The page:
Smart Trek provides real-time traffic and transit information that is reliable and easy to understand and use. Microsoft, a Smart Trek partner, has added real-time, customized traffic information and travel times to its "Sidewalk" online entertainment guide. Other Web applications provide updated traffic-flow maps. A variety of other systems translate traffic and transit information into usable messages. A cable television program provides up-to-the-minute glimpses of traffic conditions and average speeds along key travel corridors. Real-time traveler information is also available at kiosks and on a variety of personal devices, including personal digital assistants, two-way pagers, in-vehicle navigation devices, and interactive television. Expanded use of variable message signs and highway-advisory radio systems complete a system of traveler information throughout the region.
Transit Information at Your Fingertips
King County Metro Transit uses automatic vehicle location (AVL) technology to track and monitor its fleet of 1,200 buses. This provides better fleet management and allows Smart Trek to provide real-time arrival information over the Internet, at major transit centers, and at Seattle-Tacoma International Airport. Smart Trek also provides transit routing, scheduling, ride-matching, and trip planning information for travelers in the Puget Sound region.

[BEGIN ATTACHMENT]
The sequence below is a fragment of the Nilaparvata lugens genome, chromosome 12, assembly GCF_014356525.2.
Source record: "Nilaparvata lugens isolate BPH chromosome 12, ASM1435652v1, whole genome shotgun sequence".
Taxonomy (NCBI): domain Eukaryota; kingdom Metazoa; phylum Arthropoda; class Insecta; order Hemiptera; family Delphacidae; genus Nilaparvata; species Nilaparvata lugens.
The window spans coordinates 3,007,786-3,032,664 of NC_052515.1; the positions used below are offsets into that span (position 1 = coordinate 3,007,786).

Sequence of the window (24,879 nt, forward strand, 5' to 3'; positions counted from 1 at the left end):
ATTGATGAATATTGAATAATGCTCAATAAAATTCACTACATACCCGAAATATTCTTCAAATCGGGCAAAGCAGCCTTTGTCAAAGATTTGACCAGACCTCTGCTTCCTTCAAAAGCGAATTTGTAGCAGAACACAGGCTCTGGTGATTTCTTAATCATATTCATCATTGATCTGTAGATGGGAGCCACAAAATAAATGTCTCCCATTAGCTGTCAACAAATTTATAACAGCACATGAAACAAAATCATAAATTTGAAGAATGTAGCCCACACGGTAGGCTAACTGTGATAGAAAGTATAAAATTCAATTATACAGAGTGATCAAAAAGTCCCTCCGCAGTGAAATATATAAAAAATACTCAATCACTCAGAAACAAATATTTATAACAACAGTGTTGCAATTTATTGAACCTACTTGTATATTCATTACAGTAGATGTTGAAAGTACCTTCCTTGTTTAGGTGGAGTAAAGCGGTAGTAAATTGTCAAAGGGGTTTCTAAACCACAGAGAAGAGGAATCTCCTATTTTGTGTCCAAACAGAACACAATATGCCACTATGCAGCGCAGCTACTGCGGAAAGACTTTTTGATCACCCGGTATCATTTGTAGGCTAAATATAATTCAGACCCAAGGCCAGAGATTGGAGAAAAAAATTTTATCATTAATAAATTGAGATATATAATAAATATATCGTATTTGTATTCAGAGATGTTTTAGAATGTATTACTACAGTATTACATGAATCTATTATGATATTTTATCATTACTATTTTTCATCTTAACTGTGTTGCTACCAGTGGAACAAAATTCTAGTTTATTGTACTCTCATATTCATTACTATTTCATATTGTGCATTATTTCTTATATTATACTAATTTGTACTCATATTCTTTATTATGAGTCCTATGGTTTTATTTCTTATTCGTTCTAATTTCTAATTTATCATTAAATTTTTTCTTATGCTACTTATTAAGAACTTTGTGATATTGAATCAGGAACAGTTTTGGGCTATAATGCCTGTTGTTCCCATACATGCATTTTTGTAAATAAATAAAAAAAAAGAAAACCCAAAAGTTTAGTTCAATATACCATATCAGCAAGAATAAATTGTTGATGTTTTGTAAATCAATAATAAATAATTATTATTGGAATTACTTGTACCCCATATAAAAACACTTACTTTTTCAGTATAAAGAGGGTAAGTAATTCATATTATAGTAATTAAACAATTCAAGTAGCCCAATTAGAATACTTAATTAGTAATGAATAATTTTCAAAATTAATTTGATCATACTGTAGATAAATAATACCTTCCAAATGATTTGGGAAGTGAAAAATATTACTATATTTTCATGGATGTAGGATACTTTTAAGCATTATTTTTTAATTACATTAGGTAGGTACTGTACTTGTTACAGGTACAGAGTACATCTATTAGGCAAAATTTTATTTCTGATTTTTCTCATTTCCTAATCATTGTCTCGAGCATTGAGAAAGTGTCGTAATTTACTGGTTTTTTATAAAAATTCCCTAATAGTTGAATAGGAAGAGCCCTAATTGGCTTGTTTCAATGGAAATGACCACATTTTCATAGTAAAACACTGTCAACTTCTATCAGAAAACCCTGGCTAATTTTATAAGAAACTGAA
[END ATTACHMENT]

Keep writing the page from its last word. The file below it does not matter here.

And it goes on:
Shortening Emergency Response Times
Smart Trek has introduced an enhanced 9-1-1 system that supports "mayday" devices from two private companies. When a traveler needs help, the mayday device sends location information to a response center, helping to speed emergency response and save lives. Smart Trek is also installing Global Positioning System (GPS) equipment in incident-response vehicles to monitor their location and to assist dispatching.
Improved Freeway and Ferry Operations Smart Trek includes one of the most advanced freeway traffic management systems in the country, and it covers virtually all of the freeways in the greater Seattle area. The system includes 2,500 detection sensors, 188 closed-circuit television cameras, a fiber-optic communications system, 113 ramp meters, and numerous motorist call boxes.
Smart Trek has integrated the arterial and freeway systems so that traffic control can adjust to varying congestion levels. Congestion on airport approach roads and terminal drop-off/pick-up points is broadcast on separate arriving and departing radio channels and on variable message signs.
A ferry-locator system is using GPS to provide real-time information to travelers and operators on the location, heading, and speed of ferries. Vehicle queues at several ferry terminals are being monitored and broadcast to travelers through a variety of radio channels, variable message signs, and within terminal areas.
San Antonio TransGuide Model Deployment
San Antonio TransGuide Model Deployment provides better information to travelers, improved management capabilities for all public agencies, and greatly enhanced public safety. TransGuide's kickoff and a press event were held on July 21, 1998.
Telecommunications Can Save Lives